Nov 2018 updates

Events:

Nov 7-9 at Ohio State University: Modeling and Analysis of Dynamic Social Networks
(I’m giving the first talk at 1pm)

Nov 8 Seminar: “Wireless tracking sensor network give novel insights into the (social) life of bats” by Simon Ripperger. (1:00–2:00pm, Room 110, Orton Hall, The Ohio State University). Simon is visiting my lab this fall and joining us this spring to track wild vampire bat social networks (and vampire bat-cattle networks).

Some recent and relevant papers:

The ecology of movement and behaviour: a saturated tripartite network for describing animal contacts. “we relate individual movement trajectories to contact networks through a tripartite network model of individual, space, and time nodes”

Kin selection and allocare in sperm whales. “babysitting rates were correlated with relatedness (rs = 0.4, P < 0.05), and allonurses were, on average, closer maternal relatives of the calves they nursed than were available females who were not allonurses (Δr = 0.14, P = 0.054).”

The “tolerant chimpanzee”—towards the costs and benefits of sociality in female bonobos. “our results support the hypothesis that predicts that females trade off feeding opportunities for safety against male aggression”

Social bonds facilitate cooperative resource sharing in wild chimpanzees.”The strongest predictor of sharing across food types was the presence of enduring and mutually preferred grooming partners, more than harassment, direct signalling, or trade. Moreover, urinary oxytocin levels were higher after the sharing of both individually and jointly acquired resources compared with controls.”

Group and kin recognition via olfactory cues in chimpanzees . “Chimpanzees sniffed … significantly longer at odours from outgroup individuals than those from group members… the duration of sniffing was positively correlated with relatedness”

More than kin: subordinates foster strong bonds with relatives and potential mates in a social bird (the cooperatively breeding purple-crowned fairy-wren).  “subordinates formed equally strong social bonds with kin and potential mates (unrelated opposite-sex individuals) while they formed antagonistic relationships with reproductive competitors that offered no kin-selected or mating benefits (unrelated same-sex individuals)”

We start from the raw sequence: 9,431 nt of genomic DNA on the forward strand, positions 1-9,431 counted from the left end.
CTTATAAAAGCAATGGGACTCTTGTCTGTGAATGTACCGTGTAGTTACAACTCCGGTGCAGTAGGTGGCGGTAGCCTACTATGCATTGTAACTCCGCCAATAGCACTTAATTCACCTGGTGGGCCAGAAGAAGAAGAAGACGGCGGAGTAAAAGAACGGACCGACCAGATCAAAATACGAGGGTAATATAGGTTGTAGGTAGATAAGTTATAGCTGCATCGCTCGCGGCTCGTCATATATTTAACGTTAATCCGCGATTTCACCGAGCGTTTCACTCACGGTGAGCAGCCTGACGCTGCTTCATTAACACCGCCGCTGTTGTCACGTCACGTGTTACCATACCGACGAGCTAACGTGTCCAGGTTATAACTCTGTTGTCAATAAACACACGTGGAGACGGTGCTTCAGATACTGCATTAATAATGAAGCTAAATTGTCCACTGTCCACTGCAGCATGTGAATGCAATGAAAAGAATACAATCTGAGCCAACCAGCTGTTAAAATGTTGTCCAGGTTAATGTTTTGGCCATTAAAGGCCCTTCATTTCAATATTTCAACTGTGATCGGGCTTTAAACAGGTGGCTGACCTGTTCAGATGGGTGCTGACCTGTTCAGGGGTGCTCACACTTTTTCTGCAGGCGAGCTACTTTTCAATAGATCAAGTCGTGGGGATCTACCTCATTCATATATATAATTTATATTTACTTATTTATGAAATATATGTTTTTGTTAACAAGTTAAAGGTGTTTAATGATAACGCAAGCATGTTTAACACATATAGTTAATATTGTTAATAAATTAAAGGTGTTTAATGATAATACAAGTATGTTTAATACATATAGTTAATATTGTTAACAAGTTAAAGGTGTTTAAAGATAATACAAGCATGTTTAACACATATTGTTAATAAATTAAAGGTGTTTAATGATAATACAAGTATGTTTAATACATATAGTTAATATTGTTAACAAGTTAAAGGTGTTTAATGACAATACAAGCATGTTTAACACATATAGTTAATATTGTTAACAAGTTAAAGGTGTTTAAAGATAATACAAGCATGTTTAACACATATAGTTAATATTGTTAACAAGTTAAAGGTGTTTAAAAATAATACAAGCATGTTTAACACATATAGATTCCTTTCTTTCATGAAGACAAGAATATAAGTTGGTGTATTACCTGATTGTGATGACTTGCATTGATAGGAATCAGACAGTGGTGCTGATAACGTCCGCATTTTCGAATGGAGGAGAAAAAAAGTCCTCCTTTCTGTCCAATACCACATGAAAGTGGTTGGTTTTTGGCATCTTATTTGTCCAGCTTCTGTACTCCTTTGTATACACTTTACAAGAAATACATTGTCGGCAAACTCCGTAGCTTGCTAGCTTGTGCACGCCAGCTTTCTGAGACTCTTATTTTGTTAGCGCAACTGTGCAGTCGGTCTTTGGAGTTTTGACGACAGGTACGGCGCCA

Resource Ephemerality Drives Social Foraging in Bats. “Miniature GPS-microphone tags allow monitoring wild bats’ movement and interactions. Bats foraging on ephemeral resources move in groups in variable movement patterns. Bats foraging on predictable resources move alone and in fixed movement patterns.”

By-product group benefits of non-kin resource-sharing in vampire “Our study focuses on the contrast in the group estimates between sharing and non-sharing populations. For constant ecological resources, sharing behaviour can increase the sustainable population size, increase the total resource stored in the population, and reduce the average resource required per individual, compared to a non-sharing population.” I do not agree that this group-based modeling approach makes the correct assumptions.

Quantitative Matching of Clutch Size in Reciprocating Hermaphroditic Worms. “worms reciprocate eggs conditionally to the partner’s behavior and adjust the quality of cooperation according to that of their partners”

 

 

About Gerry Carter

I study the behavioral, sensory, and social ecology of vampire bats. http://socialbat.org.
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